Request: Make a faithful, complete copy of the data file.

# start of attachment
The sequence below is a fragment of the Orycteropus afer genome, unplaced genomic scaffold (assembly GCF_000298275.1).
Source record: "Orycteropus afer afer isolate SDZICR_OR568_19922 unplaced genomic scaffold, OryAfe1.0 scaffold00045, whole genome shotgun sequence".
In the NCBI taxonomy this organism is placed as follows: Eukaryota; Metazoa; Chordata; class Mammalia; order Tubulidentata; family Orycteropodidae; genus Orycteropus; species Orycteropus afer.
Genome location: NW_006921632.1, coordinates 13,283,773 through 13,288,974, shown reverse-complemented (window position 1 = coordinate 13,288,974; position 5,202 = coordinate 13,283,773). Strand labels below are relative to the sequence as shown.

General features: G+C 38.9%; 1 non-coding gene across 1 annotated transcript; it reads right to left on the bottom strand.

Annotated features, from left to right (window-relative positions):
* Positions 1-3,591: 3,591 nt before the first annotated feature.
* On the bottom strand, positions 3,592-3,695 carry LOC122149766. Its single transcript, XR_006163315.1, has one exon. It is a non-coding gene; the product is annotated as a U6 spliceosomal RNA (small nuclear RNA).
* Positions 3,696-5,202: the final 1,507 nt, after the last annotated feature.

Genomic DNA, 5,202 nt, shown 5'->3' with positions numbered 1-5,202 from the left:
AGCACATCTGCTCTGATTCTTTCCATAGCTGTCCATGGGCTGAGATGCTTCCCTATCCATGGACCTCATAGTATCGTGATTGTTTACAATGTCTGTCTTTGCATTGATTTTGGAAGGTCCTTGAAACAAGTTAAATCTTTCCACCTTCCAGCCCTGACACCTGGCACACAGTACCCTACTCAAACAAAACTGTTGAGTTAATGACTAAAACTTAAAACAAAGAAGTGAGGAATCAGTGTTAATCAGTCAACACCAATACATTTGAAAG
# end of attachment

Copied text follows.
The sequence below is a fragment of the Orycteropus afer genome, unplaced genomic scaffold (assembly GCF_000298275.1).
Source record: "Orycteropus afer afer isolate SDZICR_OR568_19922 unplaced genomic scaffold, OryAfe1.0 scaffold00045, whole genome shotgun sequence".
In the NCBI taxonomy this organism is placed as follows: Eukaryota; Metazoa; Chordata; class Mammalia; order Tubulidentata; family Orycteropodidae; genus Orycteropus; species Orycteropus afer.
Genome location: NW_006921632.1, coordinates 13,283,773 through 13,288,974, shown reverse-complemented (window position 1 = coordinate 13,288,974; position 5,202 = coordinate 13,283,773). Strand labels below are relative to the sequence as shown.

General features: G+C 38.9%; 1 non-coding gene across 1 annotated transcript; it reads right to left on the bottom strand.

Annotated features, from left to right (window-relative positions):
* Positions 1-3,591: 3,591 nt before the first annotated feature.
* On the bottom strand, positions 3,592-3,695 carry LOC122149766. Its single transcript, XR_006163315.1, has one exon. It is a non-coding gene; the product is annotated as a U6 spliceosomal RNA (small nuclear RNA).
* Positions 3,696-5,202: the final 1,507 nt, after the last annotated feature.

Genomic DNA, 5,202 nt, shown 5'->3' with positions numbered 1-5,202 from the left:
AGCACATCTGCTCTGATTCTTTCCATAGCTGTCCATGGGCTGAGATGCTTCCCTATCCATGGACCTCATAGTATCGTGATTGTTTACAATGTCTGTCTTTGCATTGATTTTGGAAGGTCCTTGAAACAAGTTAAATCTTTCCACCTTCCAGCCCTGACACCTGGCACACAGTACCCTACTCAAACAAAACTGTTGAGTTAATGACTAAAACTTAAAACAAAGAAGTGAGGAATCAGTGTTAATCAGTCAACACCAATACATTTGAAAG